Pakistan downplays PM Imran Khan not being invited to Modi swearing-in

India’s internal politics does not permit him to extend an invitation, says Pakistan Foreign Minister Shah Mehmood Qureshi

Pakistan downplays PM Imran Khan not being invited to Modi swearing-in

Pakistani Prime Minister Imran Khan (L) with Prime Minister Narendra Modi (R) (File Photo: Dawn /ANN)

Pakistan has tried to downplay India’s decision not to invite Imran Khan for Narendra Modi swearing-in on Thursday, claiming that the Indian Prime Minister’s “internal politics” does not permit him to extend an invitation to his Pakistani counterpart.

The government on Monday announced in New Delhi that it has invited leaders from BIMSTEC countries to Prime Minister Modi’s inauguration, leaving out Pakistan, which is not a part of the seven-member regional grouping. The BIMSTEC (Bay of Bengal Initiative for Multi-Sectoral Technical and Economic Cooperation) comprises Bangladesh, India, Myanmar, Sri Lanka, Thailand, Bhutan and Nepal.

Reacting to reports that India has not invited Prime Minister Khan to Prime Minister Modi’s inauguration, Foreign Minister Shah Mehmood Qureshi said a meeting for the sake of dialogue to find a solution to the Kashmir issue, as well as Siachen and Sir Creek disputes, would have been a significant measure instead of attending the swearing-in ceremony.


“His (Prime Minister Modi’s) entire focus (during the election campaign) was on Pakistan-bashing. It was unwise to expect that he can get rid of this narrative (soon),” Qureshi was quoted as saying by Dawn News. “India’s internal politics did not permit him to extend an invitation,” he said. Modi and Khan are scheduled to attend the Shanghai Cooperation Organisation (SCO) summit in Kyrgyzstan next month.

In 2014, then Pakistan premier Nawaz Sharif had attended Prime Minister Modi’s swearing-in held on May 26 in New Delhi when the leaders of SAARC countries were invited. Speaking to Geo News on Monday, Qureshi said Modi had congratulated Khan after he won the general election last year and wrote a letter as well.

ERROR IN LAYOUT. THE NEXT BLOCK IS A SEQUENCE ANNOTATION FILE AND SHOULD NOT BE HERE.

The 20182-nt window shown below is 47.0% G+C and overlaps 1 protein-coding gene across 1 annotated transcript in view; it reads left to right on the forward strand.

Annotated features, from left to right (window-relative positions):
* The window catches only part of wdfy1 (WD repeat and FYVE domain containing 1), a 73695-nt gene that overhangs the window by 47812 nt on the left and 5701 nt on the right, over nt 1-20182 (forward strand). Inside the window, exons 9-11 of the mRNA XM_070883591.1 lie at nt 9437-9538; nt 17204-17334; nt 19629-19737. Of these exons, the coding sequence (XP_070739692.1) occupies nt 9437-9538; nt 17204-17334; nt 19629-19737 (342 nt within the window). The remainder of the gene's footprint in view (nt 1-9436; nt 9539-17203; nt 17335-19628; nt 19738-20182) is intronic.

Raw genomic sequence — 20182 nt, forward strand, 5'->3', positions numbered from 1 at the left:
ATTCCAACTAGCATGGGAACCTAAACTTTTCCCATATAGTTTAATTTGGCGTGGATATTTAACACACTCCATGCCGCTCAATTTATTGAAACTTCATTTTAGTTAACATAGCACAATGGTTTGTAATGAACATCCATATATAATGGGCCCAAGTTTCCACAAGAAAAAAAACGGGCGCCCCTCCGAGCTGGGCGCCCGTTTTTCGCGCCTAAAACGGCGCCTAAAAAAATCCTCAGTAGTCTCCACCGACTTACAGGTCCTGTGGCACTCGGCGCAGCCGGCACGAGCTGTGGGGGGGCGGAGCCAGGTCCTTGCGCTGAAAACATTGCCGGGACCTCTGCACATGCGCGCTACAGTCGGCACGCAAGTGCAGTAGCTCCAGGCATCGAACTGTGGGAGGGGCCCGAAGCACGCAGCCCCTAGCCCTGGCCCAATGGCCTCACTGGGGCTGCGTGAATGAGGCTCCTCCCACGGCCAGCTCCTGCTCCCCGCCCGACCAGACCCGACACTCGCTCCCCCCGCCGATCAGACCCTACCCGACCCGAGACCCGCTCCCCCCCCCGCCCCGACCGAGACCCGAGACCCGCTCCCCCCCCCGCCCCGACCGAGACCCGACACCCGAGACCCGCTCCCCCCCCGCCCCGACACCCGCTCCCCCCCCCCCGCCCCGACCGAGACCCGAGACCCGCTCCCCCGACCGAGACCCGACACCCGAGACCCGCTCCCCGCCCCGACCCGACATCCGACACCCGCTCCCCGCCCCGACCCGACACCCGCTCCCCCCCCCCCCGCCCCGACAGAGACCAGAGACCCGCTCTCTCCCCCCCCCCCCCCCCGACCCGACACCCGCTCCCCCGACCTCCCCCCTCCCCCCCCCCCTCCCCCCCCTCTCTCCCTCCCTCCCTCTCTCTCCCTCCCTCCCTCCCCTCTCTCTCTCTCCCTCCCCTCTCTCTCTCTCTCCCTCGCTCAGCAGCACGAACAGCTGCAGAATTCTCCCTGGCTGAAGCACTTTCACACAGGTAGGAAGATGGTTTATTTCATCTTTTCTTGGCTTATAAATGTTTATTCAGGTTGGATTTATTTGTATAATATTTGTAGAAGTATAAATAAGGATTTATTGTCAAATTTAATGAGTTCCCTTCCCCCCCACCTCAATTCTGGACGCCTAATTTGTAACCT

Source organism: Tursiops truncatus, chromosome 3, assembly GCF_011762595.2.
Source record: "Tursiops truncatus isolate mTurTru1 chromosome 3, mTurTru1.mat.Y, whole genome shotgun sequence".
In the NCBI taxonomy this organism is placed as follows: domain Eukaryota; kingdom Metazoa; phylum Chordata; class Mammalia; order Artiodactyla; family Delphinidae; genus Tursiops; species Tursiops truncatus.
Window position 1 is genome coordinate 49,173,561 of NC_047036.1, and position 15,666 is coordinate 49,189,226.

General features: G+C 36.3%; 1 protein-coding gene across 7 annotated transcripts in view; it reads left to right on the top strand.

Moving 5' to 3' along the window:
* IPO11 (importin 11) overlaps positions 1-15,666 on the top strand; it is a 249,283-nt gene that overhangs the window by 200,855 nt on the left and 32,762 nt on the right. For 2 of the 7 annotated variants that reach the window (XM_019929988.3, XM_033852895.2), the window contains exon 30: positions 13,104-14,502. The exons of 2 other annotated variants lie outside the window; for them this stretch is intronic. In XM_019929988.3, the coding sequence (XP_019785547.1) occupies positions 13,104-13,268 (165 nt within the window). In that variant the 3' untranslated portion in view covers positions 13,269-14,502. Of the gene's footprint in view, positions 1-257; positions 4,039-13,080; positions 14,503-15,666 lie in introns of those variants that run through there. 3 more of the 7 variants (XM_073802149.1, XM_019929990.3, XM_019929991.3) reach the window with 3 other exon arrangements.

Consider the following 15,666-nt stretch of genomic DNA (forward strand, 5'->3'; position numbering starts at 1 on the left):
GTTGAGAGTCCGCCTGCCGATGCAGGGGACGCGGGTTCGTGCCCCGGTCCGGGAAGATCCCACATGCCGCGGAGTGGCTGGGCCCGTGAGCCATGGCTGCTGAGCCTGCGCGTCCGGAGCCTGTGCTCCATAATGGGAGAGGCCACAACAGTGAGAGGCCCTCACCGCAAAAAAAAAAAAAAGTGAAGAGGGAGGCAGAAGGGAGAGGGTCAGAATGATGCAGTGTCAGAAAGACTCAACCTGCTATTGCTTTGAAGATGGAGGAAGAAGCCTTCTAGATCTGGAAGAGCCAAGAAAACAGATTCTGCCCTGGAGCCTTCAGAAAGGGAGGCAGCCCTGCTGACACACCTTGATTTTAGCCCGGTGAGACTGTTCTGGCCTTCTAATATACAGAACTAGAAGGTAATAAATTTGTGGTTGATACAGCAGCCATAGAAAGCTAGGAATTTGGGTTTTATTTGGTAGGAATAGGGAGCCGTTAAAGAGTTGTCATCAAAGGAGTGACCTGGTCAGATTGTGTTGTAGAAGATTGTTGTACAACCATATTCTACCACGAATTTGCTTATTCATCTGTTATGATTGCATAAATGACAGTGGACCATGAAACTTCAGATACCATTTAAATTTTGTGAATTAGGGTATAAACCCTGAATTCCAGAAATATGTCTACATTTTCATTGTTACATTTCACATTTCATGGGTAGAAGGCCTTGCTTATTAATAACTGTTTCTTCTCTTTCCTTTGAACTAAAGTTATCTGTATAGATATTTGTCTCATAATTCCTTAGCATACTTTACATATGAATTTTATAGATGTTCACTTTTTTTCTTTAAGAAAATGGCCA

Prime Minister Khan, breaking the ice in bilateral ties, spoke to his Indian counterpart Modi on Sunday and expressed his desire to work together for the betterment of their peoples. “Relations between the countries were based on reciprocity and PM Khan had congratulated Mr Modi as a goodwill gesture,” the Pakistani foreign minister said.

“Finding a new way (to resume dialogue) is also essential for them (India). If he (Modi) wants development of this region… the only way is to sit with Pakistan to find a solution. “It is in the interest of Pakistan to defuse tensions… Pakistan did not create tension,” Qureshi said.

Prime Minister Modi on Thursday led his Bharatiya Janata Party to a landmark victory for a second five-year term in office, winning 303 seats in the 543-member Lok Sabha. Tensions flared up between India and Pakistan after a suicide bomber of Pakistanbased Jaish-e-Muhammed (JeM) killed 40 CRPF personnel in Kashmir’s Pulwama district on February 14.

Amid mounting outrage, the Indian Air Force (IAF) carried out a counter-terror operation, hitting the biggest JeM training camp in Balakot, deep inside Pakistan on February 26. The next day, Pakistan Air Force retaliated and downed a MiG-21 in an aerial combat and captured an IAF pilot, who was handed over to India.

India’s policy of not having talks with Pakistan unless it stops cross border terrorism remains unchanged and no decision has been taken yet on any meeting between Prime Minister Narendra Modi and his Pakistani counterpart Imran Khan on the sidelines of the SCO summit in Bishkek next month, official sources said. India has not been engaging with Pakistan since early 2016 following a terror attack on the Indian Air Force base at Pathankot in January that year, maintaining that talks and terror cannot go together.

Modi is attending the annual summit of Shanghai Cooperation Organisation (SCO) in Kyrgyztan’s capital Bishkek on June 13-14. Khan is also scheduled to participate in the annual meet of the China dominated grouping. Government sources said no decision had been taken on any meeting between Modi and Khan on the sidelines of the SCO summit.

“A decision on the issue will be taken by the new government,” said a source.

In a reflection of India’s reluctance to engage with Pakistan, the government has preferred to invite leaders of the BIMSTEC (Bay of Bengal Initiative for Multi-Sectoral Technical and Economic Cooperation) countries for the swearing-in ceremony of Narendra Modi as prime minister for a second term on May 30. Besides India, BIMSTEC comprises Bangladesh, Myanmar, Sri Lanka, Thailand, Nepal and Bhutan.

In 2014, Modi had invited all SAARC leaders including the then Pakistan Prime Minister Nawaz Sharif for his swearingin ceremony, in a major initiative to reach out to the neighbourhood.

Sharif’s attendance at the swearing-in ceremony had triggered hopes of better ties between the two countries and there were several engagements between the leaders of the two countries. However, the ties derailed again after January 2016.

In a carefully crafted move, the government has this time decided to invite BIMSTEC leaders apart from Kyrgyz President Sooronbay Jeenbekov, who is the current chair of the Shanghai Cooperation Organisation, and Mauritius Prime Minister Pravind Jugnauth for the swearing-in ceremony.

(With PTI)